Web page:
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Oh man, that wadkin ball and socket one is cool! I knew they did an emmert style one - apparently it's about twice the weight of an emmert though. Not known for skimping on cast, were they? I spoke to someone recently who had a mate with a few of the wadkin patternmakers ones. Didn't want to sell one though.

Thanks Andy. All the pictures and mentions I can find online are of the smaller sized ones. This one must have been well looked after to still have the brass soft jaw and the screw protector. The front jaw is untouched. The only faults with it are the nail holding the quick release lever (need to check if it needs a roll pin or taper pin) and it looks like somone has knocked the round bars through the front jaw a bit - I think they should be flush. If it will come to bits easily I may stick it in the press at work and try to push them back to where they should be.
 

dannyr

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The high, slim jaws of the Wadkin are of a type that often indicated a coach-builder (fancy pre-motor car or early Rolls etc or train carriages) where access for shaping curves was needed. Likewise gun-stocks and in engineering for filing.
These days wood sculptors often chase after them.
 

dannyr

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Hope you didn't burn those sausages.
Wadkin/Emmert as precursor to Record - we-e-ell - discuss.
But of course the direct precursor to Woden and Record was Parkinsons - both for woodworking and the engineering type vice - both the basic shapes and the quick release mechanism.
Your Canadian googling and forum also leads to another name - Oliver - like Parkinsons a big manufacturer of various machine tools - American/Canadian, but they also manufactured vices and had British factory/depot (Liverpool, I believe) - I passed on a couple of Oliver vices as I thought they were US made, but then found that they might have been made in Liverpool - anyone know anything about this?
 

Bod

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TFrench":384l32p9 said:
Evening chaps. I just bought this seriously cool vice on eBay - mainly because I've never seen anything like it before. I think it's a machinist/engineers vice. Absolutely beautifully made thing. The rear jaw spins when you depress the latch at the back to give all the different shaped jaws. The brass soft jaw is captive on the lower rod so it just sounds out of the way when not needed. The only marking I can find on it is HALE D 50-1. Done a fair bit of googling and can't find anything about it. Has anyone seen one before?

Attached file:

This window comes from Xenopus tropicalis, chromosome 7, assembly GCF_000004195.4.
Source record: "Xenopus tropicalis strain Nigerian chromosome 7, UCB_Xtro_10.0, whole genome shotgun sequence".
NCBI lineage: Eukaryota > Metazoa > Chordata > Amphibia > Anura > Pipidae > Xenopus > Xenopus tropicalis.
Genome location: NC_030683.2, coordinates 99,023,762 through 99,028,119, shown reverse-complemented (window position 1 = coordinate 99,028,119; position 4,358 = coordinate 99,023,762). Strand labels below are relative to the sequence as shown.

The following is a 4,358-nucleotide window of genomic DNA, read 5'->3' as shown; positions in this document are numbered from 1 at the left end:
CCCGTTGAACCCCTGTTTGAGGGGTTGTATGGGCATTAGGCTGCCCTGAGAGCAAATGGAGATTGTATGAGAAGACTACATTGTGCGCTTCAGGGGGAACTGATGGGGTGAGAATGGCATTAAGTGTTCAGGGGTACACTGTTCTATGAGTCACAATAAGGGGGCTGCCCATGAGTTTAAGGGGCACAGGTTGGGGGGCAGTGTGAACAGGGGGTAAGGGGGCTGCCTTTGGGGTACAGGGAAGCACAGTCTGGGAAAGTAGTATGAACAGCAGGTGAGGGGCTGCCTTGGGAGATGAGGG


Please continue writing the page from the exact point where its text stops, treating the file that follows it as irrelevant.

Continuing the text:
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I have one of these, found at carboot about 10 years ago.
Mine is DOHM version, the name plate gives a London address, which was then an HMV store!
Yours has some major differences to mine, the basic layout is the same, mine has a different shaped back jaw, more triangler rather than rounded cut-outs, the release mechanism on mine is a direct acting pin, push down to release. Not the square rod system, yours appears to have.
All told a very useful small vice, limited to light work, because of "racking" in the jaws, all the support rods and screw are off-set.
All I could find out about it, was it was the smallest in a range of sizes, the largest having 6 inch jaws. Very difficult to find others, so not many could have been made, or sold.
Made/sold under a few different names, making tracing even more difficult.
Tip for use, only saw to the right hand side of the jaws. Cutting to the left, risks the blade dropping on to the vice.
Mines now sitting in store where I can't get to it, so no photos.

Bod
 

ED65

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dannyr":bpo80ypw said:
Hope you didn't burn those sausages.
My thought exactly! :lol: I've done it myself (er, more than once) becoming distracted online.
 

TFrench

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Thanks bod, that's really cool!

Here's the most recent addition to the stable. Made by mousehole forge in Sheffield.